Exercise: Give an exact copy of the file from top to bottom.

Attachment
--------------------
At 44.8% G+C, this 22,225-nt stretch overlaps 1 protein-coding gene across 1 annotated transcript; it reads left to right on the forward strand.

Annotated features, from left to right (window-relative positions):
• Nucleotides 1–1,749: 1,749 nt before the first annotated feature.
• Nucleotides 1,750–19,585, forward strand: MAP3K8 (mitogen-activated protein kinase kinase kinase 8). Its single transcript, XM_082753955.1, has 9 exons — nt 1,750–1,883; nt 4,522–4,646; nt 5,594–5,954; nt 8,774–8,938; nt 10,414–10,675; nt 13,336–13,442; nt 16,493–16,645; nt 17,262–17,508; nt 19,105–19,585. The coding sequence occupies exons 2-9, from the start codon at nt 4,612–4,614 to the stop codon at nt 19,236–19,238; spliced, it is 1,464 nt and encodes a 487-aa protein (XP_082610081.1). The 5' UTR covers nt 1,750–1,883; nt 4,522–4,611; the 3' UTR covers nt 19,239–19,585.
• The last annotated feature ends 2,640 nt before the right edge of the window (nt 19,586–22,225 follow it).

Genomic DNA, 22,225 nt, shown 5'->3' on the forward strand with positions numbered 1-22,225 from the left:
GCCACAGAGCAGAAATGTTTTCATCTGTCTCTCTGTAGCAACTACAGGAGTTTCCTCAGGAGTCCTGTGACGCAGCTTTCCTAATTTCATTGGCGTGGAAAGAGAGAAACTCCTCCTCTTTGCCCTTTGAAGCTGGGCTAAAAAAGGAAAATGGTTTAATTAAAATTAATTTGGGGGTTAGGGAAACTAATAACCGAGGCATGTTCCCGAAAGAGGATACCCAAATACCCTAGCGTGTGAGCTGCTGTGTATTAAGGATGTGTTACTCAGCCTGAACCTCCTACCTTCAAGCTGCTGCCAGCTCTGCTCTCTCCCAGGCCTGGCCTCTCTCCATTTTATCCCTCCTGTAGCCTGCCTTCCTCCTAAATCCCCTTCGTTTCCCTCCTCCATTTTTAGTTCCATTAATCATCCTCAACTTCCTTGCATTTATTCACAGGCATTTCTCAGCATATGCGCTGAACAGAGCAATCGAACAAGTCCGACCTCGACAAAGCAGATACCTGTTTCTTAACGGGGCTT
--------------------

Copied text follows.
At 44.8% G+C, this 22,225-nt stretch overlaps 1 protein-coding gene across 1 annotated transcript; it reads left to right on the forward strand.

Annotated features, from left to right (window-relative positions):
• Nucleotides 1–1,749: 1,749 nt before the first annotated feature.
• Nucleotides 1,750–19,585, forward strand: MAP3K8 (mitogen-activated protein kinase kinase kinase 8). Its single transcript, XM_082753955.1, has 9 exons — nt 1,750–1,883; nt 4,522–4,646; nt 5,594–5,954; nt 8,774–8,938; nt 10,414–10,675; nt 13,336–13,442; nt 16,493–16,645; nt 17,262–17,508; nt 19,105–19,585. The coding sequence occupies exons 2-9, from the start codon at nt 4,612–4,614 to the stop codon at nt 19,236–19,238; spliced, it is 1,464 nt and encodes a 487-aa protein (XP_082610081.1). The 5' UTR covers nt 1,750–1,883; nt 4,522–4,611; the 3' UTR covers nt 19,239–19,585.
• The last annotated feature ends 2,640 nt before the right edge of the window (nt 19,586–22,225 follow it).

Genomic DNA, 22,225 nt, shown 5'->3' on the forward strand with positions numbered 1-22,225 from the left:
GCCACAGAGCAGAAATGTTTTCATCTGTCTCTCTGTAGCAACTACAGGAGTTTCCTCAGGAGTCCTGTGACGCAGCTTTCCTAATTTCATTGGCGTGGAAAGAGAGAAACTCCTCCTCTTTGCCCTTTGAAGCTGGGCTAAAAAAGGAAAATGGTTTAATTAAAATTAATTTGGGGGTTAGGGAAACTAATAACCGAGGCATGTTCCCGAAAGAGGATACCCAAATACCCTAGCGTGTGAGCTGCTGTGTATTAAGGATGTGTTACTCAGCCTGAACCTCCTACCTTCAAGCTGCTGCCAGCTCTGCTCTCTCCCAGGCCTGGCCTCTCTCCATTTTATCCCTCCTGTAGCCTGCCTTCCTCCTAAATCCCCTTCGTTTCCCTCCTCCATTTTTAGTTCCATTAATCATCCTCAACTTCCTTGCATTTATTCACAGGCATTTCTCAGCATATGCGCTGAACAGAGCAATCGAACAAGTCCGACCTCGACAAAGCAGATACCTGTTTCTTAACGGGGCTT